Subject(s)
COVID-19/immunology , Epithelial-Mesenchymal Transition/physiology , Immune Sera , Neoplasms/pathology , Adult , Aged , COVID-19/complications , Cell Line, Tumor , Cell Movement , Cell Proliferation , Cytotoxicity, Immunologic , Female , Humans , Immune Sera/adverse effects , Immune Sera/toxicity , Lung Neoplasms/secondary , Lung Neoplasms/virology , Male , Middle Aged , Neoplasms/immunology
11.
mBio ; 12(2)2021 04 27.
Article in English | MEDLINE | ID: covidwho-1206004

ABSTRACT

The coronavirus disease 2019 (COVID-19) pandemic caused by the severe acute respiratory syndrome coronavirus 2 (SARS-CoV-2) affected over 120 million people and killed over 2.7 million individuals by March 2021. While acute and intermediate interactions between SARS-CoV-2 and the immune system have been studied extensively, long-term impacts on the cellular immune system remain to be analyzed. Here, we comprehensively characterized immunological changes in peripheral blood mononuclear cells in 49 COVID-19-convalescent individuals (CI) in comparison to 27 matched SARS-CoV-2-unexposed individuals (UI). Despite recovery from the disease for more than 2 months, CI showed significant decreases in frequencies of invariant NKT and NKT-like cells compared to UI. Concomitant with the decrease in NKT-like cells, an increase in the percentage of annexin V and 7-aminoactinomycin D (7-AAD) double-positive NKT-like cells was detected, suggesting that the reduction in NKT-like cells results from cell death months after recovery. Significant increases in regulatory T cell frequencies and TIM-3 expression on CD4 and CD8 T cells were also observed in CI, while the cytotoxic potential of T cells and NKT-like cells, defined by granzyme B (GzmB) expression, was significantly diminished. However, both CD4 and CD8 T cells of CI showed increased Ki67 expression and were fully able to proliferate and produce effector cytokines upon T cell receptor (TCR) stimulation. Collectively, we provide a comprehensive characterization of immune signatures in patients recovering from SARS-CoV-2 infection, suggesting that the cellular immune system of COVID-19 patients is still under a sustained influence even months after the recovery from disease.IMPORTANCE Wuhan was the very first city hit by SARS-CoV-2. Accordingly, the patients who experienced the longest phase of convalescence following COVID-19 reside here. This enabled us to investigate the "immunological scar" left by SARS-CoV-2 on cellular immunity after recovery from the disease. In this study, we characterized the long-term impact of SARS-CoV-2 infection on the immune system and provide a comprehensive picture of cellular immunity of a convalescent COVID-19 patient cohort with the longest recovery time. We revealed that the cellular immune system of COVID-19 patients is still under a sustained influence even months after the recovery from disease; in particular, a profound NKT cell impairment was found in the convalescent phase of COVID-19.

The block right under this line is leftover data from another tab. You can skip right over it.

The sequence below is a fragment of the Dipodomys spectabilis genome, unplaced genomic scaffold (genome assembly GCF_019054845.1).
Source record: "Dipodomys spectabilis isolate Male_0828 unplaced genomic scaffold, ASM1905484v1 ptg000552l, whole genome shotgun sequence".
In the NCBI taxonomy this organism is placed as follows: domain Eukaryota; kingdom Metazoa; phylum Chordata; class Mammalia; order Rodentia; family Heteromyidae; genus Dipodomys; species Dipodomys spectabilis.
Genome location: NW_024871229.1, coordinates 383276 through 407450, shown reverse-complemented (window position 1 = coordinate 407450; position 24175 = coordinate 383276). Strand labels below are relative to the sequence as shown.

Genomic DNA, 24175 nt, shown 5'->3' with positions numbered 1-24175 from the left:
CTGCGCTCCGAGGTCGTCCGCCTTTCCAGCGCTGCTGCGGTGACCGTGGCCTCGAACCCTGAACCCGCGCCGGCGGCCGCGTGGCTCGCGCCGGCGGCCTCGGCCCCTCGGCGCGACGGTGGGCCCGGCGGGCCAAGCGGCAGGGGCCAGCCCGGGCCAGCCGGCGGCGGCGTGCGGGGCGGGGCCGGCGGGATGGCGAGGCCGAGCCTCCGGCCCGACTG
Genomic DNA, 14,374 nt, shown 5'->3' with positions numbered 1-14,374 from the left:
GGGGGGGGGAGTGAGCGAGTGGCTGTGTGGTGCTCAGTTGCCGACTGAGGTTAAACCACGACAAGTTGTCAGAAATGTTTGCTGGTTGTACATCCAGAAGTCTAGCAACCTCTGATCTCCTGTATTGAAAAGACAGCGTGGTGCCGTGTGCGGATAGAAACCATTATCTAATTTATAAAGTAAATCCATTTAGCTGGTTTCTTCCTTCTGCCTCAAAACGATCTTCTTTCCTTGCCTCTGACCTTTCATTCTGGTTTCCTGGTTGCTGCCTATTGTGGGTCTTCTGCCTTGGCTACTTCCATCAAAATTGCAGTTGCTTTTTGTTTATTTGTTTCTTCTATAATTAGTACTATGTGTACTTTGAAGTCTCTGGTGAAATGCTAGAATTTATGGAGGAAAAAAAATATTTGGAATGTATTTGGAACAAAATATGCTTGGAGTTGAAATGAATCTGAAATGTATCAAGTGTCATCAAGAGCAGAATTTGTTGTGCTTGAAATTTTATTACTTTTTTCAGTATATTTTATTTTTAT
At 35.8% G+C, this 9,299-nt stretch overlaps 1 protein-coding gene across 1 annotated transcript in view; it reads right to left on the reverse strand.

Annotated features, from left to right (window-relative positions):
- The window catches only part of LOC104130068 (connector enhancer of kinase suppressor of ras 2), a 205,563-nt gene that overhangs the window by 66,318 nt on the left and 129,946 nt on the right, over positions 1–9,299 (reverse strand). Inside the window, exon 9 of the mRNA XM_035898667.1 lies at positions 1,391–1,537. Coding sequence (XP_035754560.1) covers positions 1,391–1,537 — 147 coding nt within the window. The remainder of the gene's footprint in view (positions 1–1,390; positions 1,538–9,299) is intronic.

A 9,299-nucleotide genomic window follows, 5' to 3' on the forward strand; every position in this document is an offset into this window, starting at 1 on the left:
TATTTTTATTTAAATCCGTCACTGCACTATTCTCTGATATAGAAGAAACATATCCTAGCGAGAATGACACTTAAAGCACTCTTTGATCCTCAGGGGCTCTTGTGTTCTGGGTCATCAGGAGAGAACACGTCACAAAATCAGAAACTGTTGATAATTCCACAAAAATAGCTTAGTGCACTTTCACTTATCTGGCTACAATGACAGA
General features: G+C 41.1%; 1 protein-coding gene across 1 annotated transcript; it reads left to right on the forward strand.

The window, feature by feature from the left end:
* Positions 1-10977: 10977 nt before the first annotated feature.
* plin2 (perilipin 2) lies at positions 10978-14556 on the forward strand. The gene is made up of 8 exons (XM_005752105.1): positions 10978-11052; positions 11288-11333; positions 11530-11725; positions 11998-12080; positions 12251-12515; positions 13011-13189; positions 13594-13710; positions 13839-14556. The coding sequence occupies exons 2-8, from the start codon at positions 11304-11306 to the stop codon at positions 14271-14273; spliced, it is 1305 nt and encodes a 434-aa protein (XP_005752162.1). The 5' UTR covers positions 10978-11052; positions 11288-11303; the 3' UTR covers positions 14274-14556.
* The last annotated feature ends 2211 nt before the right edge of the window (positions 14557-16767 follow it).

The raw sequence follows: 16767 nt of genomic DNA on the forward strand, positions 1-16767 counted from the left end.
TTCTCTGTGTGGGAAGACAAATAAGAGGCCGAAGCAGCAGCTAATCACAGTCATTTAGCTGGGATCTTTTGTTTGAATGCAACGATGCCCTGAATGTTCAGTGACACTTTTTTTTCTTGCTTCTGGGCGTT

Subject(s)
COVID-19/immunology , Convalescence , Immunity, Cellular , Natural Killer T-Cells/immunology , Adult , Apoptosis , COVID-19/diagnosis , Cohort Studies , Cytokines/immunology , Cytotoxicity, Immunologic , Female , Humans , Leukocytes, Mononuclear/immunology , Male , Middle Aged , Phenotype , SARS-CoV-2/immunology , T-Lymphocyte Subsets/immunology
12.
Front Immunol ; 12: 666983, 2021.
Article in English | MEDLINE | ID: covidwho-1186803

ABSTRACT

The emergence of viruses with pandemic potential such as the SARS-CoV-2 coronavirus causing COVID-19 poses a global health challenge. There is remarkable progress in vaccine technology in response to this threat, but their design often overlooks the innate arm of immunity. Gamma Delta (γδ) T cells are a subset of T cells with unique features that gives them a key role in the innate immune response to a variety of homeostatic alterations, from cancer to microbial infections. In the context of viral infection, a growing body of evidence shows that γδ T cells are particularly equipped for early virus detection, which triggers their subsequent activation, expansion and the fast deployment of antiviral functions such as direct cytotoxic pathways, secretion of cytokines, recruitment and activation of other immune cells and mobilization of a trained immunity memory program. As such, γδ T cells represent an attractive target to stimulate for a rapid and effective resolution of viral infections. Here, we review the known aspects of γδ T cells that make them crucial component of the immune response to viruses, and the ways that their antiviral potential can be harnessed to prevent or treat viral infection.